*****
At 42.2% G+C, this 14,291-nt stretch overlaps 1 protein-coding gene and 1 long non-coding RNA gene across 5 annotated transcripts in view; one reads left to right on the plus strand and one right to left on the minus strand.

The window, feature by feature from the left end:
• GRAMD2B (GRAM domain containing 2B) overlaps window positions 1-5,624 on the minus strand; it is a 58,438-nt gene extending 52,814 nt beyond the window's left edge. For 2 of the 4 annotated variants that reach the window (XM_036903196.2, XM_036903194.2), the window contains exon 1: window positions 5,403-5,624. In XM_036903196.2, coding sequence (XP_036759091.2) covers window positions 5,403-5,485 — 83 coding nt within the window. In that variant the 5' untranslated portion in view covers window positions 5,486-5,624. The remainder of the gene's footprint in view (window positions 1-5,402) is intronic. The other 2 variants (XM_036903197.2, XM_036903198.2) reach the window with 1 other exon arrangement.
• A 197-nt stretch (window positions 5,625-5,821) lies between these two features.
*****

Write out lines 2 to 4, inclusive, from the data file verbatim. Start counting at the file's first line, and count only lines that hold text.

The window, feature by feature from the left end:
• GRAMD2B (GRAM domain containing 2B) overlaps window positions 1-5,624 on the minus strand; it is a 58,438-nt gene extending 52,814 nt beyond the window's left edge. For 2 of the 4 annotated variants that reach the window (XM_036903196.2, XM_036903194.2), the window contains exon 1: window positions 5,403-5,624. In XM_036903196.2, coding sequence (XP_036759091.2) covers window positions 5,403-5,485 — 83 coding nt within the window. In that variant the 5' untranslated portion in view covers window positions 5,486-5,624. The remainder of the gene's footprint in view (window positions 1-5,402) is intronic. The other 2 variants (XM_036903197.2, XM_036903198.2) reach the window with 1 other exon arrangement.
• A 197-nt stretch (window positions 5,625-5,821) lies between these two features.